Japan 2015 — Day 5: Kyoto — Uji


If the pre­vi­ous day on our Japan 2015 trip was ded­ic­ated to sake, then this next day would be ded­ic­ated to green tea (if there was a way to have a day in Japan ded­ic­ated to cof­fee, we’d be right there!). Why? Because I love tea, and felt like we didn’t do Uji in Kyoto prop­erly in 2011.

The Uji area has a long his­tory with the cul­tiv­a­tion of green tea and is an import­ant pro­duc­tion and dis­tri­bu­tion cen­ter of super­i­or qual­ity green tea. This time, we’re vis­it­ing as a side trip from Osaka.

Osaka — Kitahama


We change from the sub­way to the train at Kitahama where we make a pit stop for break­fast and pick up some some goods from the bakery.


The bakery goods get saved for later in the day, as D spots a McDonald’s and is eager to try out their break­fast menu.


They offer an array of options for break­fast bey­ond the bacon or saus­age we get in Australia. There are veget­ari­an pat­ties as well, but we go for a chick­en schnitzel muffin set with iced cof­fees.


The iced cof­fees at McDonald’s are really quite decent — as a rule of thumb, if I can drink it without milk or sug­ar then it’s a decent cof­fee. The chick­en schnitzel muffin comes pip­ing hot with egg and cheese and tomato sauce — it’s quite the hearty break­fast for a long day of sight­see­ing.

Kyoto — Uji


Forty minutes and two trains later, we’re at Keihan Uji Station.


The Keihan Uji Station has a dis­tinct­ive bunker-like appear­ance.


Having come into Uji via the Keihan, rather than the JR, line, we begin down the shops lin­ing the east­ern side of Uji River that runs through the centre of the town.


It’s a nar­row street wide enough for one car, so there’s quite a traffic jam of humans and cars.


While we wait for the traffic, we see some wooden res­id­ences along the street.


Off the main street, there’s a rather new res­id­ence with lion beside its gate.


Just before the end of the street, a tea house of sorts faces onto the river.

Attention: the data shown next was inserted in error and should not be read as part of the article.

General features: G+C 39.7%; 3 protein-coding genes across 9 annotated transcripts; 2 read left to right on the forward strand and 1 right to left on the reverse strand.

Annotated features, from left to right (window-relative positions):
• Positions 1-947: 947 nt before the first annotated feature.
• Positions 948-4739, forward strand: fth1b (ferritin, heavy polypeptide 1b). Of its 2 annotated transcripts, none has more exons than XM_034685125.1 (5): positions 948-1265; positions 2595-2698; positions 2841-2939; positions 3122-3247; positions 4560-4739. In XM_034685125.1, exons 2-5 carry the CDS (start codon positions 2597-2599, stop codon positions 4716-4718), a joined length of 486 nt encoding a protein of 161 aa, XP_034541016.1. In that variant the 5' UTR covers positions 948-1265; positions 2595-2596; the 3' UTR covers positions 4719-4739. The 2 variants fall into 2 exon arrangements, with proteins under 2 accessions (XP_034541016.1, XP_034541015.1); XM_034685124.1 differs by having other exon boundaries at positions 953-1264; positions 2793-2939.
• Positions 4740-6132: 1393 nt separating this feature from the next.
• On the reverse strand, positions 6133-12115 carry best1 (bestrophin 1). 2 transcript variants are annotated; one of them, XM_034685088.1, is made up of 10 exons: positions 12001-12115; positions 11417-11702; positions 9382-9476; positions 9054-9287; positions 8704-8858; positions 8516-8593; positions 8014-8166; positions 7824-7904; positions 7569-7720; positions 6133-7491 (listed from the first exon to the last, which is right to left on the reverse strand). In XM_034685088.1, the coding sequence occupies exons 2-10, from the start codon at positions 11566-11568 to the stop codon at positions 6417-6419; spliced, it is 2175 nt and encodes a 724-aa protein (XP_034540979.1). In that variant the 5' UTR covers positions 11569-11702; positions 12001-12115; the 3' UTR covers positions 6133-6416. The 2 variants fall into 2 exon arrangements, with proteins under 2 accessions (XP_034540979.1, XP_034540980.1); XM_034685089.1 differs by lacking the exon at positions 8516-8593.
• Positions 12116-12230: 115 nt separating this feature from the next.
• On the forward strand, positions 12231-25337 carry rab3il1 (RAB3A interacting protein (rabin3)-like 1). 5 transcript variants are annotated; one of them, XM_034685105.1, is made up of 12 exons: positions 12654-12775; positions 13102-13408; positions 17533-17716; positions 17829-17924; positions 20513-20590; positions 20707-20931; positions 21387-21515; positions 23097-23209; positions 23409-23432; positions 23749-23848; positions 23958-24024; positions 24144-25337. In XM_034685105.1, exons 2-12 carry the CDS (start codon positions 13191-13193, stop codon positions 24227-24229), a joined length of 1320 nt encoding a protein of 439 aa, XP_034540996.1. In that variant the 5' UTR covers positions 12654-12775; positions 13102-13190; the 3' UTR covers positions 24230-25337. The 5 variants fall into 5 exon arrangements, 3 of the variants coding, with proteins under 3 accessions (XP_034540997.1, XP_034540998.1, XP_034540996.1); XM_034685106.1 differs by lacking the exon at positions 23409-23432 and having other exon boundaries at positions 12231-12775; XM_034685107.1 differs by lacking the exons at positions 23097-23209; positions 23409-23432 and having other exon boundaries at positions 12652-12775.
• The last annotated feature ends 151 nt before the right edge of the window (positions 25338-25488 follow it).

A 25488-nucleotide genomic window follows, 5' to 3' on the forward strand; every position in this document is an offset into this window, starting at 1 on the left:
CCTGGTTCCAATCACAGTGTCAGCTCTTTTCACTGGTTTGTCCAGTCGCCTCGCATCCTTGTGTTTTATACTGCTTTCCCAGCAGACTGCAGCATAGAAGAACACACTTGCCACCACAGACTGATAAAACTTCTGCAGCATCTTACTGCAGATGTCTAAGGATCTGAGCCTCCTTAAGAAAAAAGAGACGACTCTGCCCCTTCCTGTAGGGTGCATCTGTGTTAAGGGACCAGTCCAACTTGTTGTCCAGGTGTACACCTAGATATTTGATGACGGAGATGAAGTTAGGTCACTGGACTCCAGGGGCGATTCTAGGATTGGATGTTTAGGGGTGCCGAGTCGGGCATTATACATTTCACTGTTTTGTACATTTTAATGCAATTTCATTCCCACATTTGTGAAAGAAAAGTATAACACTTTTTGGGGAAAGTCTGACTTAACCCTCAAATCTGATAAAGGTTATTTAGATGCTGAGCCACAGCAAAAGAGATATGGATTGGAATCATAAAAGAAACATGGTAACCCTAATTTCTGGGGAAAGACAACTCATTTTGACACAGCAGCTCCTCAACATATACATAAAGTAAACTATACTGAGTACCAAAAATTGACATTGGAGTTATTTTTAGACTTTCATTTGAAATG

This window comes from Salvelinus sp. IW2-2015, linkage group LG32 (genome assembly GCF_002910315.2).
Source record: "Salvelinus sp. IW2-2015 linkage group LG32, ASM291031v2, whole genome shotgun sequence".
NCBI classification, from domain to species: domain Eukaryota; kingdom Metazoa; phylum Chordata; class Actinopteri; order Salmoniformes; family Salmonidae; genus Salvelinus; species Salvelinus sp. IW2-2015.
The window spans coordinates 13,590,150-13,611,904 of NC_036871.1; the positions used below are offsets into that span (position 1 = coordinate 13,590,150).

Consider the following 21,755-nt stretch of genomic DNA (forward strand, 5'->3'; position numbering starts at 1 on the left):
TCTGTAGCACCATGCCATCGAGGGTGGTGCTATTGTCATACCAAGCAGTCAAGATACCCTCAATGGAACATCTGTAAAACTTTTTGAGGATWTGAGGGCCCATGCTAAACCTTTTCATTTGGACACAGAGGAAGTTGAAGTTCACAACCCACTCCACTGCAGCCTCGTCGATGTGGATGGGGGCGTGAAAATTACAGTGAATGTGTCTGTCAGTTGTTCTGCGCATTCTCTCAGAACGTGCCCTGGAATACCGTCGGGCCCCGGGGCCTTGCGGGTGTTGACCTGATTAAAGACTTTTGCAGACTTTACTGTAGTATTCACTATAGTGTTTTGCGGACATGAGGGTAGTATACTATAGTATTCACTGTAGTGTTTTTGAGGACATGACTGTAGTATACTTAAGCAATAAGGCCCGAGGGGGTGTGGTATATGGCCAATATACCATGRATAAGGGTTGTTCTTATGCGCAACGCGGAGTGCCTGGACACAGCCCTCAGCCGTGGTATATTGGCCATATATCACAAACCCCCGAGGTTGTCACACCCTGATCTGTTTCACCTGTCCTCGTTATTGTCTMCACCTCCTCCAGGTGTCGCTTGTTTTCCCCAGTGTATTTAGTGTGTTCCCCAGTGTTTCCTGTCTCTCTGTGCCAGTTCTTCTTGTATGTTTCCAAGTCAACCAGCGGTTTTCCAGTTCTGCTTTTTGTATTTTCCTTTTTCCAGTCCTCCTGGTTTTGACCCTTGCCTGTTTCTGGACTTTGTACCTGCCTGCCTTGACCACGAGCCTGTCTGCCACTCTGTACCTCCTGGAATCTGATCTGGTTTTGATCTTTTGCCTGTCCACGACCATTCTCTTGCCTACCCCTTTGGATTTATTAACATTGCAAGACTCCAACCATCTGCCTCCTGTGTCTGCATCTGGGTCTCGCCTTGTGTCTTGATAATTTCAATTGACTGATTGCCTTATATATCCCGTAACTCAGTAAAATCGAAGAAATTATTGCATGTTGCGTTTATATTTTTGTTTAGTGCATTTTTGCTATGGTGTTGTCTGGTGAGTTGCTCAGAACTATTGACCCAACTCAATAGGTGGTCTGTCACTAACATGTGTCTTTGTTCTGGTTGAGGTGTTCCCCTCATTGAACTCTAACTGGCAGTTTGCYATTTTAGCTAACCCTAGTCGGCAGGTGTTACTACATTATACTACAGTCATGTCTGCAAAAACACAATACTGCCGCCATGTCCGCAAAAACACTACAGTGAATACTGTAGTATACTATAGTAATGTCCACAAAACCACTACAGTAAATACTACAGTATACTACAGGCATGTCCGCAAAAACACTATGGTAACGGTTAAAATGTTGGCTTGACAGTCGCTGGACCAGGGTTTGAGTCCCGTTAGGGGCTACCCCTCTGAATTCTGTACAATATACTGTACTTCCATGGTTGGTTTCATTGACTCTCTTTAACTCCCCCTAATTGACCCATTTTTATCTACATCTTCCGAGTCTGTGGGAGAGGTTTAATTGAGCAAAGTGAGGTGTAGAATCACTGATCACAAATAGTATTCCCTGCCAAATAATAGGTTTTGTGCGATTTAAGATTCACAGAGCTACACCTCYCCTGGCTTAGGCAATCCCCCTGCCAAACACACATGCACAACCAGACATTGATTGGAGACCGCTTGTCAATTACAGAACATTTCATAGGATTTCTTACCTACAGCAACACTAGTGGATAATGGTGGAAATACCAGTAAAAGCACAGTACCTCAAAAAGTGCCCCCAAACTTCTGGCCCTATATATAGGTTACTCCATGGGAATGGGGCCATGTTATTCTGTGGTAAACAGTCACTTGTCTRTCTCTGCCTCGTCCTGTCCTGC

Many people pack pic­nics to eat along the bank of the river.


On the west­ern side of the river, there are no fences to stop you from get­ting close to the water.


Having almost reached the end of the street, we’re bewildered at not being able to find a shop we’d read about on the Internet about three-flavored dango. We even get out the pock­et wifi to try to loc­ate it on Google Maps, only to have it tell us that we were stand­ing exactly where it was meant to be. After giv­ing up, we find it in the shack right in front of us, the gen­tle­man run­ning the store hav­ing just arrived in his car.


The three fla­vours on the dango stick are sen­cha, matcha and houjicha.


The sen­cha is mel­low, while the matcha has a more veget­al fla­vour, and the houjicha has a pleas­ant toasted sweet­ness to it. These dango are more nat­ur­ally col­oured than the ones in Sydney.


Behind the shack, there are a couple of benches to enjoy your dango with the view of the river.


Some trees have the last of their leaves still attached…


…while oth­ers have missed the memo that it’s late autumn.This


This is the entrance to Uji Shrine, which we’d seen before.


And fur­ther along from the entrance to Uji Shrine is the Fukujuen Tea Workshop. Fukujuen is fam­ous for pro­du­cing qual­ity sen­cha.